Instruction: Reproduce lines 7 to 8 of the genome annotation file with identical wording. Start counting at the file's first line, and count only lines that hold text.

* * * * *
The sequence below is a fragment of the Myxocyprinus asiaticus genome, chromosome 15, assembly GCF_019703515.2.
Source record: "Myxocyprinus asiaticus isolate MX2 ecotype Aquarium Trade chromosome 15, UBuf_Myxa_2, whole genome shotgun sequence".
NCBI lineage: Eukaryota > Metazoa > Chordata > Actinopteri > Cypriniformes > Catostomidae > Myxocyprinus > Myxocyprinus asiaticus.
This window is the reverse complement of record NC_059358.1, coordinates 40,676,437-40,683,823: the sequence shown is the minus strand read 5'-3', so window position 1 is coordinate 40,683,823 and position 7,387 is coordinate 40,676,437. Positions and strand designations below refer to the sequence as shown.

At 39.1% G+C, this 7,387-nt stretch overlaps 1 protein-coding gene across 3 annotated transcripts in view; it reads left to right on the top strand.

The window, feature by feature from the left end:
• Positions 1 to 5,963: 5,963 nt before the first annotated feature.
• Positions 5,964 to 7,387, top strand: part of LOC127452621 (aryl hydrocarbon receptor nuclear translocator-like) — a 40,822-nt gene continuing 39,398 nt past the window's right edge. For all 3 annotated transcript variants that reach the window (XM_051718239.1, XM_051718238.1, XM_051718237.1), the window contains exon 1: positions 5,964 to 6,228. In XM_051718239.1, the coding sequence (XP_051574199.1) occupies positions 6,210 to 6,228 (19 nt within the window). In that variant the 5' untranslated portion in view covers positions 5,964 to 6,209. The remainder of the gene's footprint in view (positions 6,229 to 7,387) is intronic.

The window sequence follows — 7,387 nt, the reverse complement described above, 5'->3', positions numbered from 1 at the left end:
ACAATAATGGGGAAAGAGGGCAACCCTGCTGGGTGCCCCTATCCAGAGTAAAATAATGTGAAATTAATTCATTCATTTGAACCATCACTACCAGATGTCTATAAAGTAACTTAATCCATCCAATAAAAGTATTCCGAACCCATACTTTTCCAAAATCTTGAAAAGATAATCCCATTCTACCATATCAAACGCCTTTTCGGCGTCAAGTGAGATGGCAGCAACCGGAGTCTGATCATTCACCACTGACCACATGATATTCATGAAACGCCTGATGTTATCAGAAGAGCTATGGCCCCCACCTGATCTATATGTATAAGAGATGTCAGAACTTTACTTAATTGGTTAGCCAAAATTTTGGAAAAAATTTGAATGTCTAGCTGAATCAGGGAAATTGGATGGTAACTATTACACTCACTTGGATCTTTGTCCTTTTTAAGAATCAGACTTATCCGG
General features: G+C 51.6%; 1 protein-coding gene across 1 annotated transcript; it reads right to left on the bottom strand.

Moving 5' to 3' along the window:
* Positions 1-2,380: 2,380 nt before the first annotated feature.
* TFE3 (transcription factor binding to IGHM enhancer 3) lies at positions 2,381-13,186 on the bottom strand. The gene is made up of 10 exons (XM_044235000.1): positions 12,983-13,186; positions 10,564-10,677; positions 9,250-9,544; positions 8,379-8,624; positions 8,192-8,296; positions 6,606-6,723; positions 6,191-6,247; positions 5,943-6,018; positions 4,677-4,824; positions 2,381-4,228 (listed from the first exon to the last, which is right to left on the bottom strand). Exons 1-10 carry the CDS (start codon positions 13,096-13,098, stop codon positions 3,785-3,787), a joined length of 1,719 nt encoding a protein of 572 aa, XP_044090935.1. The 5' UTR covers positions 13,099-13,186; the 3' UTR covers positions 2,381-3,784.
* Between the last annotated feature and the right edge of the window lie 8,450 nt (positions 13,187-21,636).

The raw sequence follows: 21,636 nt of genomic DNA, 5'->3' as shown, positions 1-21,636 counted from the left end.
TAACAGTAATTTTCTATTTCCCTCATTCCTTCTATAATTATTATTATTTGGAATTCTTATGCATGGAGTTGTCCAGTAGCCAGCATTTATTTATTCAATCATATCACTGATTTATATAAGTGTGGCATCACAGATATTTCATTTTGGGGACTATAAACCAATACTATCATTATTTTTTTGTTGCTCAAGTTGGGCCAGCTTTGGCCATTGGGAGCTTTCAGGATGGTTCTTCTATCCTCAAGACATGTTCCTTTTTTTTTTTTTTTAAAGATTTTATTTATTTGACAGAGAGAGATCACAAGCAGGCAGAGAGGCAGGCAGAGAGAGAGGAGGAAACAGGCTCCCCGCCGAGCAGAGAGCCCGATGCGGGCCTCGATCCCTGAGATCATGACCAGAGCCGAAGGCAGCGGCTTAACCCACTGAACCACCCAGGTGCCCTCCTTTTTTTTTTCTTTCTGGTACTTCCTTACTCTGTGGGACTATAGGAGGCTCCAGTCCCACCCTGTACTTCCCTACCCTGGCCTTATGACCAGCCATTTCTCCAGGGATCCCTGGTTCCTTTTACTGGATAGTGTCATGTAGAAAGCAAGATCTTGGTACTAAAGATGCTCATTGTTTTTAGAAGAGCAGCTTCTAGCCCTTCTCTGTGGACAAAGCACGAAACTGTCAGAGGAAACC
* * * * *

• Positions 1 to 5,963: 5,963 nt before the first annotated feature.
• Positions 5,964 to 7,387, top strand: part of LOC127452621 (aryl hydrocarbon receptor nuclear translocator-like) — a 40,822-nt gene continuing 39,398 nt past the window's right edge. For all 3 annotated transcript variants that reach the window (XM_051718239.1, XM_051718238.1, XM_051718237.1), the window contains exon 1: positions 5,964 to 6,228. In XM_051718239.1, the coding sequence (XP_051574199.1) occupies positions 6,210 to 6,228 (19 nt within the window). In that variant the 5' untranslated portion in view covers positions 5,964 to 6,209. The remainder of the gene's footprint in view (positions 6,229 to 7,387) is intronic.